Hein Verbruggen denies claim he helped Lance Armstrong cover up a positive test
Hein Verbruggen has dismissed Lance Armstrong's claim that he helped to cover up a positive test.
Last Updated: 14/01/14 2:13pm
Armstrong claimed last month that the former president of the sport's governing body, the International Cycling Union (UCI), was involved in hiding a positive test for a corticosteroid found in a cream for saddle sores in 1999, the year the American won his first of seven Tour de France titles.
Armstrong has since admitted backdating a prescription to give himself an exemption, telling the Daily Mail: "Hein just said, 'This is a real problem for me. This is the knockout punch for our sport, the year after Festina, so we've got to come up with something.' So we backdated the prescription."
Verbruggen, who was president from 1991 to 2005, denied Armstrong's claim at the time, saying the incident was outside of the jurisdiction of the UCI and adding: "There was nothing to cover up."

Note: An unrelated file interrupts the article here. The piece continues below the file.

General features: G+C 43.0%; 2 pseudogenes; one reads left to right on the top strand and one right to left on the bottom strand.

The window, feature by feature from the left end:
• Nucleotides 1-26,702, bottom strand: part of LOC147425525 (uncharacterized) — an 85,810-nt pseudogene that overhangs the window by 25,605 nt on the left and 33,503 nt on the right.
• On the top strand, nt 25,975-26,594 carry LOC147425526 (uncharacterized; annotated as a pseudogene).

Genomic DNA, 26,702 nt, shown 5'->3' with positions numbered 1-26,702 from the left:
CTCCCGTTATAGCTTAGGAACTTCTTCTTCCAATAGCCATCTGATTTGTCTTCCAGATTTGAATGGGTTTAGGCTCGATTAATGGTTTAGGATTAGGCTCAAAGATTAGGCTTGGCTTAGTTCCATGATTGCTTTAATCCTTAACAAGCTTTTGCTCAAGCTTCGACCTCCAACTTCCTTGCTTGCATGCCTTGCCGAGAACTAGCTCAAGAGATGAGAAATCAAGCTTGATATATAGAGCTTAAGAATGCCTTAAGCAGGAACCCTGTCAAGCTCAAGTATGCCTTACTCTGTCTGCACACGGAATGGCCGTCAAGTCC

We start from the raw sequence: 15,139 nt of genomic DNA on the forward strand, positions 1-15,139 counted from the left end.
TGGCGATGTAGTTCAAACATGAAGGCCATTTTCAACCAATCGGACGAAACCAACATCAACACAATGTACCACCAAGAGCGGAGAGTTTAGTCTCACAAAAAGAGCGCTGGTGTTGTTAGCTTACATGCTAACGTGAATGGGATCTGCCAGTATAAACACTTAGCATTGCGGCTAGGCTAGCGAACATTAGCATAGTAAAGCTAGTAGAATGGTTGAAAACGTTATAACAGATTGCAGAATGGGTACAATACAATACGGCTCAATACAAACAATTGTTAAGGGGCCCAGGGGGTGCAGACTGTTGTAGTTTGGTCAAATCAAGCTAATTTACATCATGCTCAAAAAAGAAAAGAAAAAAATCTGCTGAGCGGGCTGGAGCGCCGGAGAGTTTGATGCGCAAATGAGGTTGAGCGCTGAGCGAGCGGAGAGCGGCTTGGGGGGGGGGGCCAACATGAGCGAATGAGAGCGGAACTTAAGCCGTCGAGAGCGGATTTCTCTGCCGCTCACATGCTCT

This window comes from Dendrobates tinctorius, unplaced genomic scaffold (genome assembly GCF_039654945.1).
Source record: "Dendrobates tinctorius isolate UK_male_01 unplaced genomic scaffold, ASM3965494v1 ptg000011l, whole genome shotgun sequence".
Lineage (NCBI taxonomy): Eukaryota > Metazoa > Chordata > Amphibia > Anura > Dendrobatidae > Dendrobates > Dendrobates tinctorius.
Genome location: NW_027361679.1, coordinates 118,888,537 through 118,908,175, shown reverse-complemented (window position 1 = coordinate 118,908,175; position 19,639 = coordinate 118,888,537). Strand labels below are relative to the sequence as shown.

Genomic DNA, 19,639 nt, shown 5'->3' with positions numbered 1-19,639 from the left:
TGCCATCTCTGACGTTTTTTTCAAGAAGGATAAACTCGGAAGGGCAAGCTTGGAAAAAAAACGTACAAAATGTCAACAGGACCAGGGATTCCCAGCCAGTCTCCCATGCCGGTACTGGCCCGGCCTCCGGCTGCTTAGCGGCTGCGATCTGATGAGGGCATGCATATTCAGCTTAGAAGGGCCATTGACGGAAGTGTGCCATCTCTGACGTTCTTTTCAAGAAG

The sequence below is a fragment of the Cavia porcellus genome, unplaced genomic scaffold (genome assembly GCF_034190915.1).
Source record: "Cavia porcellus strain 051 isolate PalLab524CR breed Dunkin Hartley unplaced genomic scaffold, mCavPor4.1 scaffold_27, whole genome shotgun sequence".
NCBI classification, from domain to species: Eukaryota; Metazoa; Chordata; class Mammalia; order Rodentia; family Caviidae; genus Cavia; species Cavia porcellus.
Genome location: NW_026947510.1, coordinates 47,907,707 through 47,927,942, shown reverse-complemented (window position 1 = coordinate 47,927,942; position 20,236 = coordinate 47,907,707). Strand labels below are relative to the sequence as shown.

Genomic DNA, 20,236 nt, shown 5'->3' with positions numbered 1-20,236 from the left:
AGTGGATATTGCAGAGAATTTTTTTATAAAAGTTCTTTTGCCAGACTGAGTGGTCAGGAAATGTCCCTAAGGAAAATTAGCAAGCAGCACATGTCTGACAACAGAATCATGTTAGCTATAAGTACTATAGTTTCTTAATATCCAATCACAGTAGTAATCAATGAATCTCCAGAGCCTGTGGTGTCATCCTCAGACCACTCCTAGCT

The Dutchman expanded on his denial in an interview with the Daily Telegraph, saying: "It's a bull**** story and nothing else. Never, ever would I have had a conversation saying, 'We have to take care of this'.
"It may very well be that he or somebody else from the team has given me a call and my first reaction was, 'S***. We had this Festina problem and now this'. But that's a very long way to concluding we have to do something about it.
"How can I take care of something that is known already by the laboratory, that is known already by the French Ministry [which conducted the test], that is known by the UCI, the anti-doping people at the UCI? It's ridiculous."
"You will never, ever find any cover-up in the UCI while I was president, and I'm sure afterwards neither."
Verbruggen accused Armstrong of having "his own agenda", adding that with the 42-year-old there is "always an interest also in money".
Verbruggen is still an International Olympic Committee member. However, he said he was ready to exit sport for good as he was "fed up".
"My reputation has suffered," Verbruggen said. "But I don't care very much about it. Lance, he's an icon. I'm not. Who knows me? Only people in sport."
Armstrong was banned from cycling for life and stripped of his Tour de France titles last year.